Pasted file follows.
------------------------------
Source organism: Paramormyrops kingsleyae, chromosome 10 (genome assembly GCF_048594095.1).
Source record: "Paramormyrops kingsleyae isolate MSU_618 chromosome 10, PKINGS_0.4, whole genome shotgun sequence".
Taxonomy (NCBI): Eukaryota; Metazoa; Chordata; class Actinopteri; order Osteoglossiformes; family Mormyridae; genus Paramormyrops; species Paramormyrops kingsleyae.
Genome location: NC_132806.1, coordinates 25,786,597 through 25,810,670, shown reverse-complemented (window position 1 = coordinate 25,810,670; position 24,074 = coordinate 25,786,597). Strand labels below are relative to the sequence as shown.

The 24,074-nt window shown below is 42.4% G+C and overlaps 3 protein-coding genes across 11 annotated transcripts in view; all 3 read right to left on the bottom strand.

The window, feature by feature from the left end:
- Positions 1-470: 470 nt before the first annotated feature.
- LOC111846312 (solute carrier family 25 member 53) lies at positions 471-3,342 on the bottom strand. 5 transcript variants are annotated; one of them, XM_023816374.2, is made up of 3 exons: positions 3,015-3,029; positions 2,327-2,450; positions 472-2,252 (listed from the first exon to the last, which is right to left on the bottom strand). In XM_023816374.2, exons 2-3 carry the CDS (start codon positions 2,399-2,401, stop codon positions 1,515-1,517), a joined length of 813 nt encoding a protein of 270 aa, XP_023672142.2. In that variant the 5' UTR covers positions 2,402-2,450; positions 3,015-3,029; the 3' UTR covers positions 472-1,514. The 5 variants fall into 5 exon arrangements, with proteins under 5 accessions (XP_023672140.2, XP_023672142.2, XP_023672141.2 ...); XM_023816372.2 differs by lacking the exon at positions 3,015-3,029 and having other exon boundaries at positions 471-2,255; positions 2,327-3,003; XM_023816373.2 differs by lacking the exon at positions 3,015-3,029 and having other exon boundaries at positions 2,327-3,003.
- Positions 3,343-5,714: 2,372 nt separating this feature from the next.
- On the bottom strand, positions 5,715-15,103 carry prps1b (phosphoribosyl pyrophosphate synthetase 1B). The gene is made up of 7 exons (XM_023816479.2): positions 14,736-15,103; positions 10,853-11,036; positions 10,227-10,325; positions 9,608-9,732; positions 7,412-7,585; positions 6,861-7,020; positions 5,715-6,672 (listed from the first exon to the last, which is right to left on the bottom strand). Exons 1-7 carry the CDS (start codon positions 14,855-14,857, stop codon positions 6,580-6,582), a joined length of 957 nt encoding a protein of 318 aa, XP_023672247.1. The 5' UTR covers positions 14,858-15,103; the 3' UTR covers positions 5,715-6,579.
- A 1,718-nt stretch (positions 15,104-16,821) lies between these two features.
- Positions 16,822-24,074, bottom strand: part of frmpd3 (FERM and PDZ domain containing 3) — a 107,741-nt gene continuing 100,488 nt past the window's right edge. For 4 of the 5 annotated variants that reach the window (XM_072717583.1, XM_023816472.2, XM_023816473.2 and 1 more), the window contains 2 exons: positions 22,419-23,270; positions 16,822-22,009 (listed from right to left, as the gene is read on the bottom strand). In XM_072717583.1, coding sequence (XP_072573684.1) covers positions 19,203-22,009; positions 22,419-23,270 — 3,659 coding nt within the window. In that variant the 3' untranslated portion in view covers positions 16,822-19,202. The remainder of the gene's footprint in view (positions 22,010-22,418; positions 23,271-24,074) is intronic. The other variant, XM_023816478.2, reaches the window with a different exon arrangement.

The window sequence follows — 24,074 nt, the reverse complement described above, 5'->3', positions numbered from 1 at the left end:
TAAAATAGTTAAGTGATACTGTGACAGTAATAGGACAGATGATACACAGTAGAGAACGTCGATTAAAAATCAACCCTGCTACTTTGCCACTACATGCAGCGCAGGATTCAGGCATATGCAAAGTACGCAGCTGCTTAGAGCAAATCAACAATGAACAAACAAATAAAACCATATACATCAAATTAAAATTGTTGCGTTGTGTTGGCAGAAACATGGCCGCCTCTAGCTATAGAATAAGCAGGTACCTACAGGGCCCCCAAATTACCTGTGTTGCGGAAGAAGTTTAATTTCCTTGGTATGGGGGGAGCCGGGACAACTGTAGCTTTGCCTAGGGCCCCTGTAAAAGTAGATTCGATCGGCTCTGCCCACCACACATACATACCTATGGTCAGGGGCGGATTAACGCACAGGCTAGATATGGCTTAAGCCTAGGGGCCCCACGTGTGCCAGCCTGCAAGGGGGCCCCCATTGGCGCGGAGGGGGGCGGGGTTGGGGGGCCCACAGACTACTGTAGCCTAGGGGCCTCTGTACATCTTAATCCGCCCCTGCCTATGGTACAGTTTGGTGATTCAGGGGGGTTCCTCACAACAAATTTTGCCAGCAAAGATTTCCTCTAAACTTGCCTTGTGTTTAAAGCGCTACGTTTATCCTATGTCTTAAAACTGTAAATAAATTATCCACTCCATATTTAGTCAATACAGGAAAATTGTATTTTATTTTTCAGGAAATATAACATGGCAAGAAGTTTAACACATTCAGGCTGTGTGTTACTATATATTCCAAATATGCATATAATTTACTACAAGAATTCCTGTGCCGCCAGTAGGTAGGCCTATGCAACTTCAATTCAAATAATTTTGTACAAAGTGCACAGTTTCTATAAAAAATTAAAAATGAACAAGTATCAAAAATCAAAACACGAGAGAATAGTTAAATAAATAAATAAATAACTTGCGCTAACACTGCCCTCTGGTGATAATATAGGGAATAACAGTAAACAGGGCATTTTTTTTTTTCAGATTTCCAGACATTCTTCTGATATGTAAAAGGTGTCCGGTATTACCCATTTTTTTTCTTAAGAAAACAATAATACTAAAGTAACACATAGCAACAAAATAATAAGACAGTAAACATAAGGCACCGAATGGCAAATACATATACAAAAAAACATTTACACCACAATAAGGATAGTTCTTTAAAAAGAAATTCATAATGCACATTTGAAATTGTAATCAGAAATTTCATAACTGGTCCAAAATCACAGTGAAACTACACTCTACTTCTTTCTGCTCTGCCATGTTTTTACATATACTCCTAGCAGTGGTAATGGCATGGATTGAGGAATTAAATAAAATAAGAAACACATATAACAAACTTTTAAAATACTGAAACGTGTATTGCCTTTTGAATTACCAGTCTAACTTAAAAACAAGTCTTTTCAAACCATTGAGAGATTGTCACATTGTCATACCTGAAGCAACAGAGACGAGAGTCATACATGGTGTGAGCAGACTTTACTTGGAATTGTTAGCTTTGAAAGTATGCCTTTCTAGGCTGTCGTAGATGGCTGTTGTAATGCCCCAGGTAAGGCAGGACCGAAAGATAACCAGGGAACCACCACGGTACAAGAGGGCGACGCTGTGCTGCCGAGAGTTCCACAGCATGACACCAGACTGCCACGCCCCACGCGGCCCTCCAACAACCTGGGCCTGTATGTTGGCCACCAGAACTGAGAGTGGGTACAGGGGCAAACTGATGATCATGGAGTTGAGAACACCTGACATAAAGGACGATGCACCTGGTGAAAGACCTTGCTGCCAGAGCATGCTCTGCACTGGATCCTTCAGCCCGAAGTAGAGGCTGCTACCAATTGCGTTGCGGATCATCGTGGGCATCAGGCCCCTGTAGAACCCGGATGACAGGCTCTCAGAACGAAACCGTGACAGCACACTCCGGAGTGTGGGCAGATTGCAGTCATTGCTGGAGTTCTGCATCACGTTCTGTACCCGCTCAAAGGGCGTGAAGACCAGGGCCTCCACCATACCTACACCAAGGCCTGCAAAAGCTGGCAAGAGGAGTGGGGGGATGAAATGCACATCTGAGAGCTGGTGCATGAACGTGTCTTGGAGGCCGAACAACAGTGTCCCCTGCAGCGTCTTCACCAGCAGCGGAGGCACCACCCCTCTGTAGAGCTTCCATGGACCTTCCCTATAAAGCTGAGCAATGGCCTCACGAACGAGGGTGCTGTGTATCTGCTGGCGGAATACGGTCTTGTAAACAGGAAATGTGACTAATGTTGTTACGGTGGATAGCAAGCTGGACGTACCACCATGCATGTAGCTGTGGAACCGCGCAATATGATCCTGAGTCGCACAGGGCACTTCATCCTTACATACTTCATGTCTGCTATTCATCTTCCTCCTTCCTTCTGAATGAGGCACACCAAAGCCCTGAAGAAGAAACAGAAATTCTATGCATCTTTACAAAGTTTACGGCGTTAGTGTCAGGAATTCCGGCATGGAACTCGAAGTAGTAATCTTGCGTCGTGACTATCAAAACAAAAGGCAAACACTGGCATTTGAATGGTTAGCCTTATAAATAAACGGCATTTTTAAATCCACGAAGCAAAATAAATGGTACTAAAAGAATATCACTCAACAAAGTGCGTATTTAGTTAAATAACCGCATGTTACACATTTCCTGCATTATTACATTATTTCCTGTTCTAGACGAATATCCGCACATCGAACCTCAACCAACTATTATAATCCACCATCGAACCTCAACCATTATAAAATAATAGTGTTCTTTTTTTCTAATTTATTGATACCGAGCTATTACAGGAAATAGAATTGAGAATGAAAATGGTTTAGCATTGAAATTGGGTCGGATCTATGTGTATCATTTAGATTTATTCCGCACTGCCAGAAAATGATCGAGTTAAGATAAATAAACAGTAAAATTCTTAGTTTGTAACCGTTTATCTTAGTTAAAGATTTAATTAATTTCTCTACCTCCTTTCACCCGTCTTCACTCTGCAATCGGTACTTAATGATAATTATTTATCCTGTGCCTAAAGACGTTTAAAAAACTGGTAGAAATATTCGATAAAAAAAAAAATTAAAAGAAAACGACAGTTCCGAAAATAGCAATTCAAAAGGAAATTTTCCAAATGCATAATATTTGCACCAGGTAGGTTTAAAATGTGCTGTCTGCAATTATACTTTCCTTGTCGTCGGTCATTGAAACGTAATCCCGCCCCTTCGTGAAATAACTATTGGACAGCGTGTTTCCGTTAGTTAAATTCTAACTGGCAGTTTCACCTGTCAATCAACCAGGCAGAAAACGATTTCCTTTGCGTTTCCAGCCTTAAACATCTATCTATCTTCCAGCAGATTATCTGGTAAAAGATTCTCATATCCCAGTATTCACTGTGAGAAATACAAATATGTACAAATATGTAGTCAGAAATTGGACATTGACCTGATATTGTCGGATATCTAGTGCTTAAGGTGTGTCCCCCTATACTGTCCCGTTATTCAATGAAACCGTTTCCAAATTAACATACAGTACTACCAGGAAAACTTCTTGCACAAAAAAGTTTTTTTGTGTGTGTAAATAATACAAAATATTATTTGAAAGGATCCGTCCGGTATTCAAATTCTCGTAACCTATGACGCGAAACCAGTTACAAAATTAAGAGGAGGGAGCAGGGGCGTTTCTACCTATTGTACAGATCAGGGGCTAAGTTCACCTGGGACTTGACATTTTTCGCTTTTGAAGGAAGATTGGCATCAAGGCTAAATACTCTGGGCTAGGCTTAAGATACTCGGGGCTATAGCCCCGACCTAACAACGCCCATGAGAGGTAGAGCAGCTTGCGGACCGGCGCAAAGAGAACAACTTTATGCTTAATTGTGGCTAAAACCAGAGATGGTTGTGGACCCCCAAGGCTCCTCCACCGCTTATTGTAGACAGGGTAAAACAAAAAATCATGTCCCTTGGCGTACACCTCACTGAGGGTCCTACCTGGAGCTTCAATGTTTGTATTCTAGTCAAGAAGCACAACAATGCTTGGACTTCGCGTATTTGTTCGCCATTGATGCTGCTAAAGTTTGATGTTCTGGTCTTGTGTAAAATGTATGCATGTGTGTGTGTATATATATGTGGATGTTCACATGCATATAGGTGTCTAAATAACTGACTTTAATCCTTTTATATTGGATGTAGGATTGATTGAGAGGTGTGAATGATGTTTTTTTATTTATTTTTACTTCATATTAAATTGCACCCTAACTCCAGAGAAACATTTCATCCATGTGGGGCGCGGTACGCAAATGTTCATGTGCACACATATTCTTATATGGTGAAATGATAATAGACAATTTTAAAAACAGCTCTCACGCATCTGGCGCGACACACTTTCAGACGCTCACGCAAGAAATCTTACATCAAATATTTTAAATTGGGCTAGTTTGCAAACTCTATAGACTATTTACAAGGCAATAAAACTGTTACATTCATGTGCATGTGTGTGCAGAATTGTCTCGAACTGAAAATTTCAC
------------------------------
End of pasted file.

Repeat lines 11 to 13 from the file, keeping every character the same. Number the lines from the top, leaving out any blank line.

- A 1,718-nt stretch (positions 15,104-16,821) lies between these two features.
- Positions 16,822-24,074, bottom strand: part of frmpd3 (FERM and PDZ domain containing 3) — a 107,741-nt gene continuing 100,488 nt past the window's right edge. For 4 of the 5 annotated variants that reach the window (XM_072717583.1, XM_023816472.2, XM_023816473.2 and 1 more), the window contains 2 exons: positions 22,419-23,270; positions 16,822-22,009 (listed from right to left, as the gene is read on the bottom strand). In XM_072717583.1, coding sequence (XP_072573684.1) covers positions 19,203-22,009; positions 22,419-23,270 — 3,659 coding nt within the window. In that variant the 3' untranslated portion in view covers positions 16,822-19,202. The remainder of the gene's footprint in view (positions 22,010-22,418; positions 23,271-24,074) is intronic. The other variant, XM_023816478.2, reaches the window with a different exon arrangement.

The window sequence follows — 24,074 nt, the reverse complement described above, 5'->3', positions numbered from 1 at the left end: